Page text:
Metallic tea caddies: pay attention to the material buy only those that are food-grade & don’t look super cheap. Reuse them as much as you can. The smell from the tins can be easily removed by placing some kitchen towel inside for a number of days until it is gone. Up to 80% of all the metal ever produced is still in use up to this day. If you no longer want to use a metallic tea caddy donate it or place it into the right recycling category for metallic waste. In this way, it can be repurposed & made usable again. Cardboard tea caddies/boxes & paper: check whether the materials are fully recyclable or compostable at the time of buying. The tea caddies made out of cardboard can surely be reused to store other items like pencils. The boxes are usually super thin so they can get damaged easily & therefore are not so easy to reuse. Once the time has come to get rid of the cardboard wrappers, ensure you place them in the right recycling category. Up to 85% of cardboard & paper gets recycled within the EU. Plastic/aluminium covered pouches: they can be recycled after having been used. My advice is always to keep the tea in the original pouch tightly closed & properly stored. Where to place this type of pouches can be confusing since some of them contain aluminium. However, it is a special type of material that gets disposed of together with the plastic waste. Any packaging material that contains plastic goes to the plastic pile. This is where the potato chips & snacks wrappers are supposed to go as well. I was really confused at first so I read the Swedish recycling manual (which is a very thick book) & I found out where things should go. Plastic is a material that can be recycled but for that to happen we as consumers we have to contribute. The amount of plastic that is recycled within the EU has risen up to 74% more than in the past. Nowadays, more plastic gets recycled than landfilled which is a good sign.

Glass containers: it is not easy to find out if the glass can be recycled for some of the generic glass jars or tubes used to pack tea so reuse them as much as you can. Once you no longer want them, donate them or dispose of them within your recycling station or area. 73% of the glass used in Europe gets recycled. The same as with other materials, we have to play our part as consumers in order to raise the percentage of the materials that get recycled. Natural materials: the bamboo tea caddies can be reused to store many other things inside. Once we not longer want them they can be disposed of in the compost pile. I couldn’t find an article about recycling a bamboo tea caddy yet I run into one for a bamboo toothbrush. Since it is the same material some of the advice contained in that article might be useful.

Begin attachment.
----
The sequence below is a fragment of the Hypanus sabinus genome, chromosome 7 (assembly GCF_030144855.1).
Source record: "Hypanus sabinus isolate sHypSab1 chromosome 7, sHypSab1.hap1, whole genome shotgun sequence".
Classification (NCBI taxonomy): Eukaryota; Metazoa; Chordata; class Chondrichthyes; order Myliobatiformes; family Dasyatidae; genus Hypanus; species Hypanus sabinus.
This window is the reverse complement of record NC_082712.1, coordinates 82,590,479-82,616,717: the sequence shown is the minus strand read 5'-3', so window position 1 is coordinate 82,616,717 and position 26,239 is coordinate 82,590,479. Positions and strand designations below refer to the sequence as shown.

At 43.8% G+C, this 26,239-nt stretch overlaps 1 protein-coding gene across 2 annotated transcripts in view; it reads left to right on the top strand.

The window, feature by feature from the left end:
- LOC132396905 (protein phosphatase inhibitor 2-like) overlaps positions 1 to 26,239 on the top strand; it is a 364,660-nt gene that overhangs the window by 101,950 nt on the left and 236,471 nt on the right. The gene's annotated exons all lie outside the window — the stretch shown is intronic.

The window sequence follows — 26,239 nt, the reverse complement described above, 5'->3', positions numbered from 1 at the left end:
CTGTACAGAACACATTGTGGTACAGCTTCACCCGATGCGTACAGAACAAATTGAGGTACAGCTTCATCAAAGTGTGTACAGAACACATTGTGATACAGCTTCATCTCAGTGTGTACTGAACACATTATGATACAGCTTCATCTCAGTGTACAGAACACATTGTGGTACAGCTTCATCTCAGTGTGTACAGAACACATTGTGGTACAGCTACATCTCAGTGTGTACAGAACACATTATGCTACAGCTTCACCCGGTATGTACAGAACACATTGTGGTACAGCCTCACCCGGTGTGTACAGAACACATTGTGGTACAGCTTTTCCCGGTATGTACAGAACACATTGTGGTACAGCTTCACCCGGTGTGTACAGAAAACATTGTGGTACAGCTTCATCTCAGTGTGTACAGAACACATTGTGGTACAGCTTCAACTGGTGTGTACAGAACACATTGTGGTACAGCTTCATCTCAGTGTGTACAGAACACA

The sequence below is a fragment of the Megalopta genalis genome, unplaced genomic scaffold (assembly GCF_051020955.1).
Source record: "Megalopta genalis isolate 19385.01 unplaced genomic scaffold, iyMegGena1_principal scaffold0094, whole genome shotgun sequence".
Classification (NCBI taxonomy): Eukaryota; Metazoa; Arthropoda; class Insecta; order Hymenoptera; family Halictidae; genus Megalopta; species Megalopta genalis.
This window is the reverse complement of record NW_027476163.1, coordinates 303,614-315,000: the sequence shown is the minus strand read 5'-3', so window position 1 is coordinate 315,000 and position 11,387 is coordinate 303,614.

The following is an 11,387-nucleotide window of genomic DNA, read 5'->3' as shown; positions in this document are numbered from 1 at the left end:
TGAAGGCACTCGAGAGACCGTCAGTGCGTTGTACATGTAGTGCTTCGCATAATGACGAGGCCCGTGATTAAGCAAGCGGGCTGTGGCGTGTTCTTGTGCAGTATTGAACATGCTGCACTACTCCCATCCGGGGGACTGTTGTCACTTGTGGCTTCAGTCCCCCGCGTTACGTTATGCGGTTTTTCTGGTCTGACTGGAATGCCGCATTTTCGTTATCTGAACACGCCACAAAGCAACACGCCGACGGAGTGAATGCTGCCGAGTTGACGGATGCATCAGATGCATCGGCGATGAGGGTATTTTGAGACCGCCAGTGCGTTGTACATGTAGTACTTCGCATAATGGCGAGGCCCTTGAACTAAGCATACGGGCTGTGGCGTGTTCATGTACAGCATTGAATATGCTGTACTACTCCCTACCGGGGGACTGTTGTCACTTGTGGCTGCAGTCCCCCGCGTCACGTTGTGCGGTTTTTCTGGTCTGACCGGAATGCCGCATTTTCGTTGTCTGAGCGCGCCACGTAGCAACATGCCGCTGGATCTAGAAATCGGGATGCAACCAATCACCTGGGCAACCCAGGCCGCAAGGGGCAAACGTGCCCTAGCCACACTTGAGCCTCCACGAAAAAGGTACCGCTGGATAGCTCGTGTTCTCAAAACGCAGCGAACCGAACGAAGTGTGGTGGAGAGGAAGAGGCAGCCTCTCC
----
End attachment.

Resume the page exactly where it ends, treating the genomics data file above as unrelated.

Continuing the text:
For any other material that is bio-degradable, check the instructions provided by the manufacturer. Some can go into the compost pile others may dissolve with water.
If there are a number of materials present, I usually place the item in the pile corresponding to the larger amount of material the packaging is made of. Example, if the majority of the wrapper is plastic, I place it in the plastic pile. If that is not the place, it will be separated & possibly burnt afterwards. For me, the ideal solution to tea packaging is the one that keeps the tea leaves fresh so the product doesn’t deteriorate, looks good, can be reused & recycled easily. Plus avoiding teabags by buying loose leaf which already helps to decrease the amount of the potential waste to be generated. While I find a more sustainable way to present high-quality Japanese teas to you, I recycle as much as I can. I reuse wrapping materials to make your shipments so they aren’t used just once. This is the least I can do as a small business owner. What do you think? What’s your experience recycling tea packaging? Share your comments below!